Specialist in Naval Affairs
Coast Guard polar icebreakers perform a variety of missions supporting U.S. interests in polar regions. Two of the Coast Guard's three polar icebreakers—Polar Star and Polar Sea—have exceeded their intended 30-year service lives. The Polar Star is not operational and has been in caretaker status since July 1, 2006. Congress in FY2009 and FY2010 provided funding to repair Polar Star and return it to service for 7 to 10 years; the Coast Guard expects the reactivation project to be completed in FY2012.
The Coast Guard's third polar icebreaker—Healy—entered service in 2000. Compared to Polar Star and Polar Sea, Healy has less icebreaking capability, but more capability for supporting scientific research. The ship is used primarily for supporting scientific research in the Arctic.
A 2007 report from the National Research Council (NRC) on the U.S. polar icebreaking fleet states that "U.S. [polar] icebreaking capability is now at risk of being unable to support national interests in the north and the south." On July 16, 2008, Admiral Thad Allen, the Commandant of the Coast Guard, testified that: "Today, our nation is at a crossroads with Coast Guard domestic and international icebreaking capabilities. We have important decisions to make. And I believe we must address our icebreaking needs now.... " On May 3, 2010, he stated: "We need to have a serious discussion about icebreakers. It has not concluded. It's not even started, and you can see me be a little more vocal on that on the 26th of May  because my change of command [i.e., retirement from the Coast Guard] is the 25th of May."
The Coast Guard since 2008 has been studying how many polar icebreakers, with what capabilities, should be procured as replacements for Polar Star and Polar Sea. Following a decision to design and build one or more new polar icebreakers, the first replacement polar icebreaker might enter service in 8 to 10 years, by which time Polar Star and Polar Sea could be more than 40 years old. The Coast Guard estimated in February 2008 that new replacement ships might cost $800 million to $925 million each in 2008 dollars, and that the alternative of extending the service lives of Polar Sea and Polar Star for 25 years might cost about $400 million per ship.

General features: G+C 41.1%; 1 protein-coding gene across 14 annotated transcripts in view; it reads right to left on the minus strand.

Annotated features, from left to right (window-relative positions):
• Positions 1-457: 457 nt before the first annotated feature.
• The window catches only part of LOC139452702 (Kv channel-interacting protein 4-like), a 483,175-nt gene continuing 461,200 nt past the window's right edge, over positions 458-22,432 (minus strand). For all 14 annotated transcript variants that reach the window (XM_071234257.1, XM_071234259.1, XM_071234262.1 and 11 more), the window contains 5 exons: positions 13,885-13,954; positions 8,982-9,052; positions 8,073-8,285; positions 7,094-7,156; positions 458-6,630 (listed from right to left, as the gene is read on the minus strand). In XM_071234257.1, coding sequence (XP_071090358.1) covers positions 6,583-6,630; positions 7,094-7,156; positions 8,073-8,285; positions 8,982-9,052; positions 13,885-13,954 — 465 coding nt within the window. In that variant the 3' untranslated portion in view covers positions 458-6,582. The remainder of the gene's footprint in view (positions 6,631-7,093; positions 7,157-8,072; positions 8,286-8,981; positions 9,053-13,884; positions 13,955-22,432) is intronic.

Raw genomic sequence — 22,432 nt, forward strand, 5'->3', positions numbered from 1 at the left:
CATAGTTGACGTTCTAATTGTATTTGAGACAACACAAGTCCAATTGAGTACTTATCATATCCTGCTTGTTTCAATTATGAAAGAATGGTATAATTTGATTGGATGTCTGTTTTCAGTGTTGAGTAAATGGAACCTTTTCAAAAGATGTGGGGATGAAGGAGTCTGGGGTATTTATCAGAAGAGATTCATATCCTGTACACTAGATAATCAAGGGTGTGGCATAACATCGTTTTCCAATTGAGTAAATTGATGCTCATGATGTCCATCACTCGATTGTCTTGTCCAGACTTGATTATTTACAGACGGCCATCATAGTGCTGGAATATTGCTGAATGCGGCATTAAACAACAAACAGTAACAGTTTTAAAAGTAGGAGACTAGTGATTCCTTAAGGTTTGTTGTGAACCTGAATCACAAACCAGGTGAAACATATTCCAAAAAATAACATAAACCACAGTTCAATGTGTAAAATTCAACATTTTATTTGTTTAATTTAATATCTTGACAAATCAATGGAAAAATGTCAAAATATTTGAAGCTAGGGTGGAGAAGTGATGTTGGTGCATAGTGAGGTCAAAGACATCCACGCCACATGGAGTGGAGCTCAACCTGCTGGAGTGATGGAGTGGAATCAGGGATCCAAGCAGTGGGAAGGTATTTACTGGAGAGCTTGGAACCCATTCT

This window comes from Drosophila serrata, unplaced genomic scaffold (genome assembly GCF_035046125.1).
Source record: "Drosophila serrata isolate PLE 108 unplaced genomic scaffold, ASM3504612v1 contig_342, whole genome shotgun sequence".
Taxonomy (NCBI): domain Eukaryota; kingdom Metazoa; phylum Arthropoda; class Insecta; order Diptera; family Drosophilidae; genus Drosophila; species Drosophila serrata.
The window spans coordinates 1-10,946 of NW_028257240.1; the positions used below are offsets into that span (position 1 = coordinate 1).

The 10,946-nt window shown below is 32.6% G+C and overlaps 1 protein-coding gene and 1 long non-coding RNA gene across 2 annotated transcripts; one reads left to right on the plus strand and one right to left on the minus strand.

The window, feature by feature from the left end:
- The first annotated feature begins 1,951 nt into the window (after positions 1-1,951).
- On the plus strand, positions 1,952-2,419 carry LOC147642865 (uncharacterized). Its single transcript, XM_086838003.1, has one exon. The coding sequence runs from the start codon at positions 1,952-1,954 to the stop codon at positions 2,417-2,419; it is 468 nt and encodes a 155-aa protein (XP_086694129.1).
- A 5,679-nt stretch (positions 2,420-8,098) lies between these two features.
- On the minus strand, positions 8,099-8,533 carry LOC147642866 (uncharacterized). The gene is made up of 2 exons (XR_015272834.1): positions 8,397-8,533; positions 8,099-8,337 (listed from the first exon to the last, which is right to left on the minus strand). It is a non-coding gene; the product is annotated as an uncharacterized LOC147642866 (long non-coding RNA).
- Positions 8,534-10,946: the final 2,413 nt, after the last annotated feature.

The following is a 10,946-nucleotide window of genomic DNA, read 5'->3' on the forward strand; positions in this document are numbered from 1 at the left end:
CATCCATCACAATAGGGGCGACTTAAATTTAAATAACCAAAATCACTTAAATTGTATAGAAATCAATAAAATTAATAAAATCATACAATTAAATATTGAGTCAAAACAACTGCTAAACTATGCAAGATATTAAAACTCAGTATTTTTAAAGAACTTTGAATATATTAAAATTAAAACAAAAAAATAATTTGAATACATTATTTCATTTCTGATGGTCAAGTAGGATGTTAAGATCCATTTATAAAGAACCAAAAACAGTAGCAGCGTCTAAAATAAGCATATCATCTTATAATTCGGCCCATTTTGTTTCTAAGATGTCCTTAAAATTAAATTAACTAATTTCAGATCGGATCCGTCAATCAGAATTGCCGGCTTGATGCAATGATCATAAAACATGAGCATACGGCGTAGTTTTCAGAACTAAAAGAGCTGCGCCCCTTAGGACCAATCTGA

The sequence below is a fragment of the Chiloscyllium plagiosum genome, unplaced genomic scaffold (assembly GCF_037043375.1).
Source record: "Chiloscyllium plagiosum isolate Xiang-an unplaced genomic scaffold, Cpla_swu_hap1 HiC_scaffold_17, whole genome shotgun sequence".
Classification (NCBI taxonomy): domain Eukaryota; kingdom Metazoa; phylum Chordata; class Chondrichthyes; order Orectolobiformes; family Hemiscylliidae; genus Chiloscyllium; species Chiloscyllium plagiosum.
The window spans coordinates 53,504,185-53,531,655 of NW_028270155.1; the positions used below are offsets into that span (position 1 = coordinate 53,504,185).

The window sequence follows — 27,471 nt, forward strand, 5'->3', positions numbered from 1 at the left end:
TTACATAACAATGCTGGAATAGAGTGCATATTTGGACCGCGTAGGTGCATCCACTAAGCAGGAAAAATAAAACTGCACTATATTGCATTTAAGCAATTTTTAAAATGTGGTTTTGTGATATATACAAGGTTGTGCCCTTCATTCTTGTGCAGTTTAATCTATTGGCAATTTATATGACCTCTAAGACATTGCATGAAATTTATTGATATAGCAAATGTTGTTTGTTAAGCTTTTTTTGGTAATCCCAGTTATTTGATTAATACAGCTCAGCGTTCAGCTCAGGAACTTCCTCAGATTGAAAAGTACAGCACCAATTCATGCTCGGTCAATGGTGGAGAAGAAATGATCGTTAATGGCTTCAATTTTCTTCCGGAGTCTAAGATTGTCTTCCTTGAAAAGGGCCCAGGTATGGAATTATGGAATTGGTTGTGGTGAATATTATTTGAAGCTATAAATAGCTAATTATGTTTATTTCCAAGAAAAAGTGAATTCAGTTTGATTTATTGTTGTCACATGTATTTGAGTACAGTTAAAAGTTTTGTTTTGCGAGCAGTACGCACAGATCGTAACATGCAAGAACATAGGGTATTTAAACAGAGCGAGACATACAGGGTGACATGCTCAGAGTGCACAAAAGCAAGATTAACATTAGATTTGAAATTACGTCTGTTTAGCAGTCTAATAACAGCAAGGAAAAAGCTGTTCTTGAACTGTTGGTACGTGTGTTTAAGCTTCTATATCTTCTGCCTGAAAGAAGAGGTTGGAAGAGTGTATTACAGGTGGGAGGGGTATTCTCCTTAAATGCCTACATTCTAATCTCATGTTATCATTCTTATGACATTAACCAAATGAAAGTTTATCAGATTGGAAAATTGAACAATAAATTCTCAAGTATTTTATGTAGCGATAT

Potential policy issues for Congress regarding Coast Guard polar icebreaker modernization include the numbers and capabilities of polar icebreakers the Coast Guard will need in the future; whether to provide these icebreakers through construction of new ships or service life extensions of Polar Start and/or Polar Sea; whether to accelerate the Coast Guard's current schedule for acquiring replacement ships; whether new ships should be nuclear powered; whether new ships should be funded entirely in the Coast Guard budget, or partly or entirely in some other part of the federal budget, such as the Department of Defense (DOD) budget, the National Science Foundation (NSF) budget, or both; and whether, as an interim measure, the Polar Star should be repaired and placed back into service.
The Coast Guard's proposed FY2011 budget does not request any funding in the service's Acquisition, Construction, and Improvements (AC&I) account for polar icebreaker sustainment or for acquisition of new polar icebreakers.
Date of Report: May 10, 2010
Number of Pages: 57
Order Number: RL34391
Document available via e-mail as a pdf file or in paper form.
To order, e-mail Penny Hill Press or call us at 301-253-0881. Provide a Visa, MasterCard, American Express, or Discover card number, expiration date, and name on the card. Indicate whether you want e-mail or postal delivery. Phone orders are preferred and receive priority processing.
Friday, May 21, 2010